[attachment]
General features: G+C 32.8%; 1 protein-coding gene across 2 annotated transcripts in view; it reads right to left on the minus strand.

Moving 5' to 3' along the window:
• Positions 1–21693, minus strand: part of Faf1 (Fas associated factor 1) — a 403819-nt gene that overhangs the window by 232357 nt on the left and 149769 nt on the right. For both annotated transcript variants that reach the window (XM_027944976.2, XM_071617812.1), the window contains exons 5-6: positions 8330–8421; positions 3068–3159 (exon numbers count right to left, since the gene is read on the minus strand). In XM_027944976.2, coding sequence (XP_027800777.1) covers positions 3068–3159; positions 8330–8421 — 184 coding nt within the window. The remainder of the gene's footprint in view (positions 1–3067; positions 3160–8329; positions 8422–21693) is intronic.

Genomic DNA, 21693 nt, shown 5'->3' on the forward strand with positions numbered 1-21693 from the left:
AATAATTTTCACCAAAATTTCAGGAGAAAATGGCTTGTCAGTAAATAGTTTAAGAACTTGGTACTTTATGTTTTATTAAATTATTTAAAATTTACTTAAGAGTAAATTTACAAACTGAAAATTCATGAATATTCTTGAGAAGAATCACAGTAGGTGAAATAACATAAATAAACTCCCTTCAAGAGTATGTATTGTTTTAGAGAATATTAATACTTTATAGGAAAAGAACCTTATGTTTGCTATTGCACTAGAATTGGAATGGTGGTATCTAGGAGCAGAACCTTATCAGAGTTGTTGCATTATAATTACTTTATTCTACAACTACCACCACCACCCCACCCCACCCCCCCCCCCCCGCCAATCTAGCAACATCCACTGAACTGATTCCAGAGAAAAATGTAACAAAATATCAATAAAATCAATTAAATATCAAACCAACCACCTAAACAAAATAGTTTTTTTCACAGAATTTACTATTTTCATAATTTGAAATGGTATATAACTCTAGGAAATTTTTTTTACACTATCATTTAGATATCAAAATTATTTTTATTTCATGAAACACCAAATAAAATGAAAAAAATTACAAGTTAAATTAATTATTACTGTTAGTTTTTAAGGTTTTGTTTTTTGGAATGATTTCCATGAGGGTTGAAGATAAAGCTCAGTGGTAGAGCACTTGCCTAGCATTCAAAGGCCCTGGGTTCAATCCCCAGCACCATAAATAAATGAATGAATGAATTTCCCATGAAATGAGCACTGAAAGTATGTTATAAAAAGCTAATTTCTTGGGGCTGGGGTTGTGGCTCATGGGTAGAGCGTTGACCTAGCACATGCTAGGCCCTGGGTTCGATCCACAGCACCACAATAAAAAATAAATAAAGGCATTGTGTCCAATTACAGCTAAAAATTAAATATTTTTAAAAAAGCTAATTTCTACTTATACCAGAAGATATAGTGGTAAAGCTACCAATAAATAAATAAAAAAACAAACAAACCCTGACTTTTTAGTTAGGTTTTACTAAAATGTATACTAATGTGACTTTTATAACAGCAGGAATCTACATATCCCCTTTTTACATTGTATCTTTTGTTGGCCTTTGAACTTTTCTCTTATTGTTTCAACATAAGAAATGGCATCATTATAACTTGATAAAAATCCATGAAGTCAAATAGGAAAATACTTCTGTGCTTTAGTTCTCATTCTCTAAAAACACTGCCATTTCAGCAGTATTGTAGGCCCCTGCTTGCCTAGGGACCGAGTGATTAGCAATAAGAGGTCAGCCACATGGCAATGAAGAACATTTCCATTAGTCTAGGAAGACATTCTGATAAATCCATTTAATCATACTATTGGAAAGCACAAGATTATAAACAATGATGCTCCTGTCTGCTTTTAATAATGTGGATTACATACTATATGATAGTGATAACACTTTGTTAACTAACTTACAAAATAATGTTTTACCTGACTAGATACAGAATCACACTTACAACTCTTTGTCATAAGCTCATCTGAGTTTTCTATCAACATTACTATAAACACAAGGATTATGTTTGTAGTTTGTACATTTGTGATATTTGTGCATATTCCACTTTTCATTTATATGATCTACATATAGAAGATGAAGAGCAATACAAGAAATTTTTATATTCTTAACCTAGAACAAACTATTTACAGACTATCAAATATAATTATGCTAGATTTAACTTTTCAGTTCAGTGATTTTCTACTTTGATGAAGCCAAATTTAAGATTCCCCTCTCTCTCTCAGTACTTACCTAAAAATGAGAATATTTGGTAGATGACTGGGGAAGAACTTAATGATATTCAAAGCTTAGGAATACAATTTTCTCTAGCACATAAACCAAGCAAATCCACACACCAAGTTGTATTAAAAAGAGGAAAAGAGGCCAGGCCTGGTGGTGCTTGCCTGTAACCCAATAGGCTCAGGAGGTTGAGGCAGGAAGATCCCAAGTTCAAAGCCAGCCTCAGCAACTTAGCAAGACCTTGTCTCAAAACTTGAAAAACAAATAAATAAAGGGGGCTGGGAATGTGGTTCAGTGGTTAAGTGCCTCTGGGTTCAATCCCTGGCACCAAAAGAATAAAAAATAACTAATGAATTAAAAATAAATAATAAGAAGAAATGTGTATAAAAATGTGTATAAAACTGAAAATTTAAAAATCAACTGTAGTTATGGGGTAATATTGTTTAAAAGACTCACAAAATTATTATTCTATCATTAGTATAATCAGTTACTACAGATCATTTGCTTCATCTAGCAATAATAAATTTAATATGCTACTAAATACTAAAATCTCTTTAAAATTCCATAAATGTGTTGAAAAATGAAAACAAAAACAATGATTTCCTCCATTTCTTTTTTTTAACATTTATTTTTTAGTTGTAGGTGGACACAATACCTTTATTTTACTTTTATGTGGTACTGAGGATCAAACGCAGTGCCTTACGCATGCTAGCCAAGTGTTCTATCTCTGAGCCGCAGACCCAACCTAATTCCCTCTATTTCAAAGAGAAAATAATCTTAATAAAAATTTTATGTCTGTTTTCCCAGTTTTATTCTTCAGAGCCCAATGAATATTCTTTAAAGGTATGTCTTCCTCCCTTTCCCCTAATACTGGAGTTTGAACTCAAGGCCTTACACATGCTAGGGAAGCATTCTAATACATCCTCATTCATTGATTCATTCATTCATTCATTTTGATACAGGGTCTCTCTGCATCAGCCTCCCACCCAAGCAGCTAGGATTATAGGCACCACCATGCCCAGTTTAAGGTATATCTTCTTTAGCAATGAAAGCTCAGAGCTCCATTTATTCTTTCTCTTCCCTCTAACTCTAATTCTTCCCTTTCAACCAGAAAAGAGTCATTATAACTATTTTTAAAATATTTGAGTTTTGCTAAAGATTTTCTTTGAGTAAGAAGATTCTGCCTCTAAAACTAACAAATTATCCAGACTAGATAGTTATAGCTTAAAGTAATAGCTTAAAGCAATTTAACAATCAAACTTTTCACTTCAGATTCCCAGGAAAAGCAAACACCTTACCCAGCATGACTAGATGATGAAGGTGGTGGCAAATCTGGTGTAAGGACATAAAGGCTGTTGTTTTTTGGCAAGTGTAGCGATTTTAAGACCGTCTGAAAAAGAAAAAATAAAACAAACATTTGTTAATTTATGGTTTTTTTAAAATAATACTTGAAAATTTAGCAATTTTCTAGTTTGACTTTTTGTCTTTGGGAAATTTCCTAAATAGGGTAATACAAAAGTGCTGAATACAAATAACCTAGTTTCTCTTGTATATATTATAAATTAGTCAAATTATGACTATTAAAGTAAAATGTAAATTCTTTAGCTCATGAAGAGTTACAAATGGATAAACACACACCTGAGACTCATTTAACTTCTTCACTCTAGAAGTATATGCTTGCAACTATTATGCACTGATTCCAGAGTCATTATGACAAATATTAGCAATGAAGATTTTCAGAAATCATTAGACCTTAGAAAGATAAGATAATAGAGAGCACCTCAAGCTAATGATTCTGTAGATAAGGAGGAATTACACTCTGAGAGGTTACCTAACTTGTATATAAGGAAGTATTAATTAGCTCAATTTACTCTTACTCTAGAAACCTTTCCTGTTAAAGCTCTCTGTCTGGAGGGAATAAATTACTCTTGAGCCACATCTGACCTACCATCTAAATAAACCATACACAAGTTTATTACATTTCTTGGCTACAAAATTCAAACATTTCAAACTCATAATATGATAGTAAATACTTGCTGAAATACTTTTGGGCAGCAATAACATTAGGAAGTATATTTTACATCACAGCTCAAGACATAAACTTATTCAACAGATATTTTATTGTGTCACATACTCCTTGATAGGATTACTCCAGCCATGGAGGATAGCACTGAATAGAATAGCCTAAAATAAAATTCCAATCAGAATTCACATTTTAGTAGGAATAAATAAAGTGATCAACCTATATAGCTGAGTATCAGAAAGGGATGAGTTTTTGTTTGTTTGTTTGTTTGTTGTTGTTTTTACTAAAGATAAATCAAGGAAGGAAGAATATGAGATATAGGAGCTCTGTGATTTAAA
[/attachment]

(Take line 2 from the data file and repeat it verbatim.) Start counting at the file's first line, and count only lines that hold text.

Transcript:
Moving 5' to 3' along the window: